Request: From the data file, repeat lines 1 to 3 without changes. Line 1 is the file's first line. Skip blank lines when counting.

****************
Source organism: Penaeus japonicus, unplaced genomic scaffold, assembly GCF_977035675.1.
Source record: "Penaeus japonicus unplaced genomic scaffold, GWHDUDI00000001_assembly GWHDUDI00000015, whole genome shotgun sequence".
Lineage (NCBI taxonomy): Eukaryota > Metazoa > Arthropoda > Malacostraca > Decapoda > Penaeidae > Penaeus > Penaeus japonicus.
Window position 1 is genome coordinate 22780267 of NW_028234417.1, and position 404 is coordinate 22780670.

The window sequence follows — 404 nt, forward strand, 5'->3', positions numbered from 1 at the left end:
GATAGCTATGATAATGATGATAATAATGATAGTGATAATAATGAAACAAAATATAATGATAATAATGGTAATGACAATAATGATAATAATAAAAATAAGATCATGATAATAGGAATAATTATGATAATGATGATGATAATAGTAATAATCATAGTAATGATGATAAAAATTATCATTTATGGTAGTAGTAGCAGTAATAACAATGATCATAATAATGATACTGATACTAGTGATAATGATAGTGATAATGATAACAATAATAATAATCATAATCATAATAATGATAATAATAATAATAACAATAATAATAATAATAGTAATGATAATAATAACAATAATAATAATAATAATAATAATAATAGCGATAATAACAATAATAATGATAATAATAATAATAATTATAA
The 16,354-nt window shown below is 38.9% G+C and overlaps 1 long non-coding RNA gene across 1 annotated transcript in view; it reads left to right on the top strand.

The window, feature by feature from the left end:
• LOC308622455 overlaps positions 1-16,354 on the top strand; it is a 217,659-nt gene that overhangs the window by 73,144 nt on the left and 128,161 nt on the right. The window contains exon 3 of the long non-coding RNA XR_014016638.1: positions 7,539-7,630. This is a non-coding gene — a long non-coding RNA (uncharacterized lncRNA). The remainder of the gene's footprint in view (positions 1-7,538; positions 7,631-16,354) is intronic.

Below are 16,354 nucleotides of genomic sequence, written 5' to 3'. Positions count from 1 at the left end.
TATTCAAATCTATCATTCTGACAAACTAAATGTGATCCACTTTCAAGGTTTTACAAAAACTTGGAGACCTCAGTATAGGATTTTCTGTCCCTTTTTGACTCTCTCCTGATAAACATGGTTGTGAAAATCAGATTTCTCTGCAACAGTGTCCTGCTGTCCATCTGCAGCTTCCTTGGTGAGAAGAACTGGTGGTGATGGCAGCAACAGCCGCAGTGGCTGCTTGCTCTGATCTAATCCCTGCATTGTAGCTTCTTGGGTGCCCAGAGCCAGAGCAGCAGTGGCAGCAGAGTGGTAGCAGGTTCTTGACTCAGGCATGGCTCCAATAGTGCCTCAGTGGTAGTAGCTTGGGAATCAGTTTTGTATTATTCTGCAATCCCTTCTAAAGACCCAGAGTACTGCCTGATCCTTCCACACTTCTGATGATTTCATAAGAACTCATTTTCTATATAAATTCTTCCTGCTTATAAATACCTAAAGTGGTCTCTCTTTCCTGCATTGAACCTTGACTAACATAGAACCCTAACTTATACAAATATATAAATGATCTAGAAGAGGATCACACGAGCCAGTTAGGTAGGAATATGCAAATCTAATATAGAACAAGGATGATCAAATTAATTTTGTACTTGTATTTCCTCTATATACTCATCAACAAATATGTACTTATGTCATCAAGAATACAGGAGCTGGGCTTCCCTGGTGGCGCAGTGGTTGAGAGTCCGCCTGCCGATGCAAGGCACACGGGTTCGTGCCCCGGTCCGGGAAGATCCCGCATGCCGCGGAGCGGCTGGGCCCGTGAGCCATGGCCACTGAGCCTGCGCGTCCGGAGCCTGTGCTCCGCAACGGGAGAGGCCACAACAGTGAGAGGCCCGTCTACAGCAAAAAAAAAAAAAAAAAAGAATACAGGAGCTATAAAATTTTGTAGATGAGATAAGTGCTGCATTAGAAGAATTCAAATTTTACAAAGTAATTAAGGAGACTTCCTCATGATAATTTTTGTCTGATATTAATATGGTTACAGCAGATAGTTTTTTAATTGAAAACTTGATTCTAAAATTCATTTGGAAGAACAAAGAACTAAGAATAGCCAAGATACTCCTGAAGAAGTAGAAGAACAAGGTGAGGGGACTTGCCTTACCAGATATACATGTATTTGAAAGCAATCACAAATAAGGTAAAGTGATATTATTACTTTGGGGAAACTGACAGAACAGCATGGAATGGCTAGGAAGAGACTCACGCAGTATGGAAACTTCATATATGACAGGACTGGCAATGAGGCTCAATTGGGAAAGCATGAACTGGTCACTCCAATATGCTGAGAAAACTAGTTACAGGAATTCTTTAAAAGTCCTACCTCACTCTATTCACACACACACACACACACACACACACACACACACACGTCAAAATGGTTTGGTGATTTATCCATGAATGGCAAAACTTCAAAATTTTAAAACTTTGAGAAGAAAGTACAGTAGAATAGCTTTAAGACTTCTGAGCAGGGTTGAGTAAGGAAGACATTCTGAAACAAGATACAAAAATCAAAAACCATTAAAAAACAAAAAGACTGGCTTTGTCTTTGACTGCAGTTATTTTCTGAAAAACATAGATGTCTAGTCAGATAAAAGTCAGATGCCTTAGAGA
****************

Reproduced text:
Source organism: Penaeus japonicus, unplaced genomic scaffold, assembly GCF_977035675.1.
Source record: "Penaeus japonicus unplaced genomic scaffold, GWHDUDI00000001_assembly GWHDUDI00000015, whole genome shotgun sequence".
Lineage (NCBI taxonomy): Eukaryota > Metazoa > Arthropoda > Malacostraca > Decapoda > Penaeidae > Penaeus > Penaeus japonicus.